Marantz estimates that he’s spent more than $10,000 amassing a collection of more than 12,000 pins. (That doesn’t include the considerable costs of Olympics attendance.) In one notable acquisition, he told the New York Times last year, he and some pin friends paid $35,000 for 750,000 unsold pins after the 1996 Atlanta games. They each kept 40,000 pins and sold the rest to collectors.

Marantz specializes in collecting pins produced by countries seeking to host the Olympics, pins made by official host committees and pins made by media organizations covering the games. But he tries to cast a wide net, even engaging in what’s called “churning” by trading for pins he already has.

“The interaction with the people, the chasing of that next pin you want to get… I enjoy the hunt as much as I do having the collection,” he said. “It’s more about the people and the experiences.”

Among Marantz’s favorite pins is one he got in a trade with Gal Fridman, the first Israeli to win an Olympic gold medal (in windsurfing in 2004).

“I love to see Israeli athletes win,” Marantz said. “I got to trade an Israeli team pin with him. It’s in my collection, and it’s meaningful to me.”

Marantz was not at the Olympics in Munich in 1972, the year the Israeli Olympic team was massacred by the terrorist group Black September. But he boasts a connection to that year’s games: Mark Spitz, the Jewish American swimmer who won seven gold medals and set seven world records at that Games, is a member of Marantz’s synagogue, the Reform Stephen Wise Temple.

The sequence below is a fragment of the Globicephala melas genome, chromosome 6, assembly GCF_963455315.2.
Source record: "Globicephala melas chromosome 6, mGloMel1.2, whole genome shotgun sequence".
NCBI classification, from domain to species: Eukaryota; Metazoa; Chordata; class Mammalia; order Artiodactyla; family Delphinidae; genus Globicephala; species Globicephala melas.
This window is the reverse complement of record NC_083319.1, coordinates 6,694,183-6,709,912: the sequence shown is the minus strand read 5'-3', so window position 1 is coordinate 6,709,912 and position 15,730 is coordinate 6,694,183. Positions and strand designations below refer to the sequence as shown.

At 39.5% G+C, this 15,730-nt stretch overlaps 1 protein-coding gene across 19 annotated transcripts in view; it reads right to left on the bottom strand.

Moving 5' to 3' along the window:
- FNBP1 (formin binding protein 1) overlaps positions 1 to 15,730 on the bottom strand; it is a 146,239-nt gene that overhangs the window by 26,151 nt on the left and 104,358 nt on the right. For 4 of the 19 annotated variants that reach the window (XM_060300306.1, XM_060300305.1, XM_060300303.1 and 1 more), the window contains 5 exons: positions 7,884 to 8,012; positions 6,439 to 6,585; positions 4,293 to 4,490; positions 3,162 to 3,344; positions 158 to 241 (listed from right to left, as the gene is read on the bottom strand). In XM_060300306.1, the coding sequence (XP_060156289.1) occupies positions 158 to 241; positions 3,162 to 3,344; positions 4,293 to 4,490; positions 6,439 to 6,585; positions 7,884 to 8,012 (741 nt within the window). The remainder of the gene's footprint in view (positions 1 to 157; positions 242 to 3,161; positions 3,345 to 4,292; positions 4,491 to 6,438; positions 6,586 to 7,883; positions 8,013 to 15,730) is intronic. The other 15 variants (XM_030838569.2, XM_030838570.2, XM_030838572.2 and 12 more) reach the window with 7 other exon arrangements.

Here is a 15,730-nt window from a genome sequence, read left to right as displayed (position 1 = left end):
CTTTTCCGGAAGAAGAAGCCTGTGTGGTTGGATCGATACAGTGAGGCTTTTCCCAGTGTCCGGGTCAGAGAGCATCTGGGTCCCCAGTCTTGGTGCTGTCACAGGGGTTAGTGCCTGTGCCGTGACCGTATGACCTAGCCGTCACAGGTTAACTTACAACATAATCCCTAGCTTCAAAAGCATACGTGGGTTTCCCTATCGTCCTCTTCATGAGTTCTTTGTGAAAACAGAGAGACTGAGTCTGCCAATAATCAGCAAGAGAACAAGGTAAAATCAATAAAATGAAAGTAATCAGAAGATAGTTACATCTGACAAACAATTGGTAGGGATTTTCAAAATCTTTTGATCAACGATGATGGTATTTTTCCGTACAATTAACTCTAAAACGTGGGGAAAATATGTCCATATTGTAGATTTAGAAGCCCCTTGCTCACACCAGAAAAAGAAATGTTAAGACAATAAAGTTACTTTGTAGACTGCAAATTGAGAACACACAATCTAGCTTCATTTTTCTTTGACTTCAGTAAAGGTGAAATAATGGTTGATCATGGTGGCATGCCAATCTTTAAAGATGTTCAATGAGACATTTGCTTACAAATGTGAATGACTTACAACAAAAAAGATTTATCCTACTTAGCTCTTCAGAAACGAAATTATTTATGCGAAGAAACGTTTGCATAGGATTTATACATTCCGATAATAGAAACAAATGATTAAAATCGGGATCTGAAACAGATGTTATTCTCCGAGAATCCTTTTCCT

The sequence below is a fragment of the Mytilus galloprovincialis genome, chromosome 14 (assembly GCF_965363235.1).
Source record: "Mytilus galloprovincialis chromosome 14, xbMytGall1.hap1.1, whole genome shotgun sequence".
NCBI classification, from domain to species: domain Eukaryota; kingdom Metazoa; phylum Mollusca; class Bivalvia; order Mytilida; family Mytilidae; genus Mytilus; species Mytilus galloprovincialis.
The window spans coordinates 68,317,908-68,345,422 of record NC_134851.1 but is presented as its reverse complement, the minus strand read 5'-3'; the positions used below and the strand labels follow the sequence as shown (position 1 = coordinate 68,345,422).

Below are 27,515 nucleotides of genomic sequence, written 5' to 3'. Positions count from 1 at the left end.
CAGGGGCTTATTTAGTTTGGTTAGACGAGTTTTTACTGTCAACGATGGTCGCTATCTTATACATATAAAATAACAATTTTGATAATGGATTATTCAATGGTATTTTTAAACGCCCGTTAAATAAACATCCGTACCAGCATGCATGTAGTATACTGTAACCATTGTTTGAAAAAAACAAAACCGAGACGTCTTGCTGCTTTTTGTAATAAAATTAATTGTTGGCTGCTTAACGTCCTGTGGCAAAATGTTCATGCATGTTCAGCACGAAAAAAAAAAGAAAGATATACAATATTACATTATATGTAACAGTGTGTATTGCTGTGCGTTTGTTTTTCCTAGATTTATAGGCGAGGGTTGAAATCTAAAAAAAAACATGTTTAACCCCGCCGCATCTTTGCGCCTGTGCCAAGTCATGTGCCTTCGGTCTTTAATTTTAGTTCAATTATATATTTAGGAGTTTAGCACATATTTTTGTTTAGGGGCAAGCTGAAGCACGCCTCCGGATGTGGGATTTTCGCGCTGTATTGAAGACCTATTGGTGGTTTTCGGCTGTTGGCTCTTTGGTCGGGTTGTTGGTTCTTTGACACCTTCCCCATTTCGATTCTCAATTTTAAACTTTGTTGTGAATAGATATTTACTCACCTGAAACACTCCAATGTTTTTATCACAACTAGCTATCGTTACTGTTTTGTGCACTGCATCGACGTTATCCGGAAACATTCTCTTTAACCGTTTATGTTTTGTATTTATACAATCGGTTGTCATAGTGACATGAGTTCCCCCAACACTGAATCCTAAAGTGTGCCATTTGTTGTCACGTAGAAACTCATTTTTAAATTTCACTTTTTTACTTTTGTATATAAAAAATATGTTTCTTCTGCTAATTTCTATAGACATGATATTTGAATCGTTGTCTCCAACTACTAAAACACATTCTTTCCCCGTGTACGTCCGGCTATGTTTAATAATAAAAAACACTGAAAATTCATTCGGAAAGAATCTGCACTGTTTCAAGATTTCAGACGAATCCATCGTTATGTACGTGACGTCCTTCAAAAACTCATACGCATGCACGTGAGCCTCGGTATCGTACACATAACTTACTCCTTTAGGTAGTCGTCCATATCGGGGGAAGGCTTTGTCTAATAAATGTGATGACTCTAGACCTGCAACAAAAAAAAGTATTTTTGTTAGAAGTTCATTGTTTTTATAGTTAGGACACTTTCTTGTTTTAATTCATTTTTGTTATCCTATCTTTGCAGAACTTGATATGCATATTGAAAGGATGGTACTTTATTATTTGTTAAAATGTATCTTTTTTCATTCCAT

Marantz recounted other Jewish Olympics moments that he did witness in person. He was in the arena when Lenny Krayzelburg, a Jewish American swimmer, medaled in 2000 and 2004. When American gymnast Ali Raisman won the floor exercise to “Hava Nagila,” Marantz was watching.

(Photo/JTA-Courtesy Marantz)
(Photo/JTA-Courtesy Marantz)

This year, Jewish and Israeli athletes could again make history, as Israel’s baseball team is considered a medal contender in its first Olympics outing. Marantz is paying close attention to the team, which he notes has “a couple of sabras,” or native Israelis, rather than just Jewish American ballplayers.

But he won’t be in Tokyo to see their games. That’s because fans are banned from attending because of the global Covid-19 pandemic, which delayed competition from last year and has threatened to derail this year’s contest.

Marantz said he’ll be tuning in from home — and looking for ways to collect pins without being on site. Because some of the roughly 200 “hard core of international collectors and traders … who go from Games to Games” work for the Olympics or for individual teams, including as doctors, they’ll be able to purchase pins in person. Marantz expects to be able to trade for them or buy them on eBay.

The next Olympics is the Winter Games in Beijing in early 2022, and Marantz said he’s hoping to go if he’s allowed. (He’s also been to every Winter Games since Nagano in 1998, the last time the Olympics were held in Japan.) But he’s really looking ahead to 2028, when the Games will once again be held in Los Angeles.

“Hopefully I’m alive and well and able to attend that one as well,” he said.

Marantz’s Olympics enthusiasm has not gone unnoticed. When the Olympics were held in Atlanta in 1996, Marantz’s daughter had a job with the Olympic Committee, working on the opening and closing ceremonies. Marantz was tapped to serve, during a dress rehearsal, as a stand-in first for President Bill Clinton, and later for Juan Antonio Samaranch, then the International Olympic Committee head.

But even as his profile in the Olympics community has grown, Marantz said one of his favorite Olympic memories took place back in 1984 in Los Angeles, when he donned the suit of the Games’ mascot, Sam the Olympic Eagle.

“Here’s the thing: I wasn’t blessed with athletic ability,” Marantz said of his time in costume. “Certainly not enough to be an Olympian. So if you’re going to be more than just a spectator, you’ve got to jump in with both feet, doing as much as you can to wring out from your experience as much as you can.”

Stephen Silver

Jewish Telegraphic Agency contributor